Long-tailed bats' use of a Pinus radiata stand in Kinleith Forest : Recommendations for monitoring
Borkin, KM & Parsons, Stuart (2009) Long-tailed bats' use of a Pinus radiata stand in Kinleith Forest : Recommendations for monitoring. New Zealand Journal of Forestry, 53(4), pp. 38-43.
Targeted monitoring of threatened species within plantations is becoming more important due to forest certification programmes’ requirement to consider protection of threatened species, and to increase knowledge of the distribution of species. To determine patterns of long-tailed bat (Chalinolobus tuberculatus) activity in different habitat structures, with the aim of improving the likelihood of detection by targeting monitoring, we monitored one stand of 26 year-old Pinus radiata over seven months between December 2007 and June 2008 in Kinleith Forest, an exotic plantation forest centred around Tokoroa, South Waikato, New Zealand. Activity was determined by acoustic recording equipment, which is able to detect and record bats’ echolocation calls. We monitored activity from sunset to sunrise along a road through the stand, along stand edges, and in the interior of the stand. Bats were recorded on 80% of the 35 nights monitored. All activity throughout the monitoring period was detected on the edge of the stand or along the road. No bats were detected within the interior of the stand. Bat activity was highest along the road through the stand (40.4% of all passes), followed by an edge with stream running alongside (35.2%), along the road within a skidsite (19.8%), and along an edge without a stream (4.6%). There was a significant positive relationship between bat pass rate (bat passes h-1) and the feeding buzz rate (feeding buzzes h-1) indicating that bat activity was associated with feeding and not just commuting. Bat feeding activity was also highest along the road through the stand (59.2% of feeding buzzes), followed by the road within the skidsite (30.6%), and along the stream-side edge (10.2%). No feeding buzzes were recorded in either the interior or along the edge without the stream. Differences in overall feeding activity were significant only between the road and edge and between edges with and without a stream. Bat activity was detected each month and always by the second night of monitoring, and in this stand was highest during April. We recommend targeted monitoring for long-tailed bats be focused on road-side and stand edge habitat, and along streams, and that monitoring take place for at least three nights to maximise probability of detection.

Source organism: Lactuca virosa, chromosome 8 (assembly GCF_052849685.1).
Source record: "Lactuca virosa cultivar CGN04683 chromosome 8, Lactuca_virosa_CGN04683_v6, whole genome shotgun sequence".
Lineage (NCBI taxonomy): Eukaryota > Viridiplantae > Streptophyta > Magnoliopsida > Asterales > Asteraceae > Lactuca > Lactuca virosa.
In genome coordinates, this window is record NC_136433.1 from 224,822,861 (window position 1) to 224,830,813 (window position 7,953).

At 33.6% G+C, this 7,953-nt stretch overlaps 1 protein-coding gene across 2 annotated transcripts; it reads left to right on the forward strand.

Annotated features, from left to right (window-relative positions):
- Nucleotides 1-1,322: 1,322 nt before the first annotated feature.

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|Item Type:||Journal Article|
|Divisions:||Current > Schools > School of Earth, Environmental & Biological Sciences
Current > QUT Faculties and Divisions > Science & Engineering Faculty
|Copyright Owner:||Copyright 2009 Please consult the authors.|
|Deposited On:||21 Jan 2015 03:06|
|Last Modified:||22 Jan 2015 21:57|
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